New fences laws to help make good neighbours

  • Clearer, simpler and fairer fences laws
  • Twentieth anniversary of Dispute Settlement Centre of Victoria
  • Napthine Government building a better Victoria

New legislation that commences on 22 September will help make the law on fences clearer, simpler and fairer and help avoid one of the most common causes of disputes between neighbours.

Attorney-General Robert Clark said the new laws would make it easier and more straightforward for people to reach agreement with their neighbour about building, rebuilding or repairing a boundary fence.

“These changes are the first in nearly 50 years and will provide clarity for property owners in what has been an often uncertain and complicated area of law,” Mr Clark said.

The commencement of the new laws coincides with the 20th anniversary of the Dispute Settlement Centre of Victoria, which helps Victorians with advice and mediation to prevent neighbourhood and community disputes from escalating.

Figures released today by the Centre show that it fielded nearly 20,000 calls for assistance in the 2013/14 year, with nearly one third (6,489) of all calls relating to fencing matters.

“Fencing disputes have typically been the number one issue for the Centre and the new laws will help reduce the number of disputes where neighbours need to seek assistance,” Mr Clark said.

The new legislation sets out clear rules and procedures on a wide range of common fencing issues, including:

  • where adjoining owners are both required to contribute to the cost of a dividing fence, the owners will  generally be required to contribute equally to a sufficient dividing fence;
  • criteria are set out to determine what sort of fence will be considered sufficient based on factors such as any existing fence, the type of fence usual in the neighbourhood and the purposes for which the neighbours are using their land;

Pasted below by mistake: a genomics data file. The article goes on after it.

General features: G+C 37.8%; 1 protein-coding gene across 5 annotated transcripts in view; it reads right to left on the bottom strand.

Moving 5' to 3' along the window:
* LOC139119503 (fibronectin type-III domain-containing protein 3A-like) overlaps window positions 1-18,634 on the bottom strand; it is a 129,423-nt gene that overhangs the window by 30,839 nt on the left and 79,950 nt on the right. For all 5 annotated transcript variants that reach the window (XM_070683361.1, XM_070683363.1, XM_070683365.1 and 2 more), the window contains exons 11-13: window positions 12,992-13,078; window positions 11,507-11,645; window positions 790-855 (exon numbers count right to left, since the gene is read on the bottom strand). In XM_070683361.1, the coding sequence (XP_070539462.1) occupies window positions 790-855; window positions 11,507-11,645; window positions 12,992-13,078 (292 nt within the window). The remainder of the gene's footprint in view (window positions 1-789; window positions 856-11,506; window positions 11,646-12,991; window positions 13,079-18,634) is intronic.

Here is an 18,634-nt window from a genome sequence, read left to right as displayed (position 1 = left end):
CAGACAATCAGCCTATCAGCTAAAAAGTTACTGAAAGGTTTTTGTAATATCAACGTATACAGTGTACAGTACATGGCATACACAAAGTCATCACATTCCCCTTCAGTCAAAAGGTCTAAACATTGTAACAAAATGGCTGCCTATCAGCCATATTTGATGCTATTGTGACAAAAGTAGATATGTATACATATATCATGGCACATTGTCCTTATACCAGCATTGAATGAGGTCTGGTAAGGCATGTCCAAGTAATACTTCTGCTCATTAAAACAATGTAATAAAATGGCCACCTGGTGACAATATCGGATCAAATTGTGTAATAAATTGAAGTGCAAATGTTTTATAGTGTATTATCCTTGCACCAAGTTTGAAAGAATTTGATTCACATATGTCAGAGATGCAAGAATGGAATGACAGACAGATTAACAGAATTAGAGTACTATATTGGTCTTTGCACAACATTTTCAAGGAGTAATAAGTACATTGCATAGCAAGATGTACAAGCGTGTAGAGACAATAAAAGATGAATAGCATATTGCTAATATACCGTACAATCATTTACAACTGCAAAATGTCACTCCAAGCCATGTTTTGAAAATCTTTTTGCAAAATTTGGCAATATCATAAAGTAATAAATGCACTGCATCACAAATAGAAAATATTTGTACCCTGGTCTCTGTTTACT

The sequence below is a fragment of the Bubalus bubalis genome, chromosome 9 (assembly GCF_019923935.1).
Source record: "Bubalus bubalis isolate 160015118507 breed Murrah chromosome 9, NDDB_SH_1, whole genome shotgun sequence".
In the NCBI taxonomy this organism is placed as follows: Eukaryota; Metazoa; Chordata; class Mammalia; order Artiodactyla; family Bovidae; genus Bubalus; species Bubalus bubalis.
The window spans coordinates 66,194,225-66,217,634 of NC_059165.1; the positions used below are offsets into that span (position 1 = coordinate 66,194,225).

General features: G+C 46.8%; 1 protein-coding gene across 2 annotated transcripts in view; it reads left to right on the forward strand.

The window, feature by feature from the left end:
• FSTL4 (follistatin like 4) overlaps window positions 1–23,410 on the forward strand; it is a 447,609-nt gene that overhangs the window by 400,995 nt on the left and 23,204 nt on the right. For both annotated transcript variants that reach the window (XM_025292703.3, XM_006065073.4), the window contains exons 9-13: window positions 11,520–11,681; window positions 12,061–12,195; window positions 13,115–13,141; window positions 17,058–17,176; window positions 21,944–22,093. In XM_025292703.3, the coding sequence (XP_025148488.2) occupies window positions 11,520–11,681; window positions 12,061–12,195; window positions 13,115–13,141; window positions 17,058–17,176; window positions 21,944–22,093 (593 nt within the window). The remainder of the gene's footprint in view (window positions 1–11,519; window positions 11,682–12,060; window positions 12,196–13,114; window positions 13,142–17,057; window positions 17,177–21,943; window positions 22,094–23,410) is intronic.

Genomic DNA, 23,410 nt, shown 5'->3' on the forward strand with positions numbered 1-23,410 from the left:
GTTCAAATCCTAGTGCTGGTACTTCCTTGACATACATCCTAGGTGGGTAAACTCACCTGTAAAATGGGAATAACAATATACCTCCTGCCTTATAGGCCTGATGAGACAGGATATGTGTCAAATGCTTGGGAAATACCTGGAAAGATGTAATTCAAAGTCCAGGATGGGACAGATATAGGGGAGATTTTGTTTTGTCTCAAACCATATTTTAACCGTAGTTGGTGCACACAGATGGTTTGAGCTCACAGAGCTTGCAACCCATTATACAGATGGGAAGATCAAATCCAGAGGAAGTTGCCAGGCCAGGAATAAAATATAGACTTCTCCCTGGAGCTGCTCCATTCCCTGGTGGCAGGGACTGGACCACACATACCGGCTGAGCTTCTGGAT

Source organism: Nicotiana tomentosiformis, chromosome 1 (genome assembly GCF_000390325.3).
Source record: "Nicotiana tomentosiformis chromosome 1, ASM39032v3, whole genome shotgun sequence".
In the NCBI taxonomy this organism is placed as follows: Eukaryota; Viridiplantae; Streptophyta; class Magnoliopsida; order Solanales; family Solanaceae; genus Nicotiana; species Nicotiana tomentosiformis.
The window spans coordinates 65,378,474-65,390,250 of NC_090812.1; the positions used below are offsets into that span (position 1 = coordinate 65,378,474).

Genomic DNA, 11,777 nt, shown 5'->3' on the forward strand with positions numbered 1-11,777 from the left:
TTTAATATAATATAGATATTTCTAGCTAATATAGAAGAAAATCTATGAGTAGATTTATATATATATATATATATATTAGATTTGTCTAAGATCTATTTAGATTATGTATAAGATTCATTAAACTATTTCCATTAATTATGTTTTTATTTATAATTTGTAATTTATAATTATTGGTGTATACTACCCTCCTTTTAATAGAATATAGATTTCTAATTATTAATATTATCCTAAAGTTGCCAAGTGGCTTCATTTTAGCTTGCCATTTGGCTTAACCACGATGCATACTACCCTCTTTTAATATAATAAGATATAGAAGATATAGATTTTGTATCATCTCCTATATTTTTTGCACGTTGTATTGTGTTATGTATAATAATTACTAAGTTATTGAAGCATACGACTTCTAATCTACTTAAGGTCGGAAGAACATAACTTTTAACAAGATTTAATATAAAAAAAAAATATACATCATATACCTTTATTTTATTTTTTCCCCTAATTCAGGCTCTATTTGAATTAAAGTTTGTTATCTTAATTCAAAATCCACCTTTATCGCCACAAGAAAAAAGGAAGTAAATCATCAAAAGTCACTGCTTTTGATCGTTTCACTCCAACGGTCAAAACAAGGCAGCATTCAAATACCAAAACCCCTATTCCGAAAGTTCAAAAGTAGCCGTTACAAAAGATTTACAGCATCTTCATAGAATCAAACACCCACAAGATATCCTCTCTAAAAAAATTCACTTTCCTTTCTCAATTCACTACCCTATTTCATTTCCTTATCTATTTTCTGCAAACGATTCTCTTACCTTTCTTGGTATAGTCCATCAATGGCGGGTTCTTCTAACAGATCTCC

• if an owner wants a more expensive fence than a sufficient fence that owner must pay the extra cost;
  • an owner will be required to first seek the agreement of their neighbour before building a fence, even if they don’t want the neighbour to share the cost;
  • rules for carrying out and paying for urgent fencing works;
  • authorising local councils to provide the name and address of an absentee owner so a neighbour can serve a fencing notice;
  • if a neighbouring owner can’t be found or doesn’t respond to a fencing notice, the other neighbour can proceed with the fence and obtain a court order for the first neighbour’s share of the costs;
  • clear rules to answer questions such as which side of the fence the rails and framing should be built on; and
  • procedures for doing a boundary survey if neighbours can’t agree on where the common boundary is located.

Mr Clark said the centre had provided assistance for more than 225,000 callers and opened 40,000 separate cases over the 20 years it has been operating.

“The Dispute Settlement Centre of Victoria has provided valuable early assistance in a range of community disputes across the state, helping facilitate a more harmonious Victoria,” Mr Clark said.

“In the last financial year it is estimated that the centre has saved the Magistrates’ Court of Victoria more than 900 sitting days by resolving disputes early.

“Countless other people have benefited from advice and mediation which has avoided disputes from escalating further and potential hearings in court or VCAT.”

The Dispute Settlement Centre of Victoria operates from 14 locations around the state, providing free advice and mediation for people in a range of situations.

For more information on the Dispute Settlement Centre of Victoria or fences laws, please phone 1300 372 888 or visit www.disputes.vic.gov.au.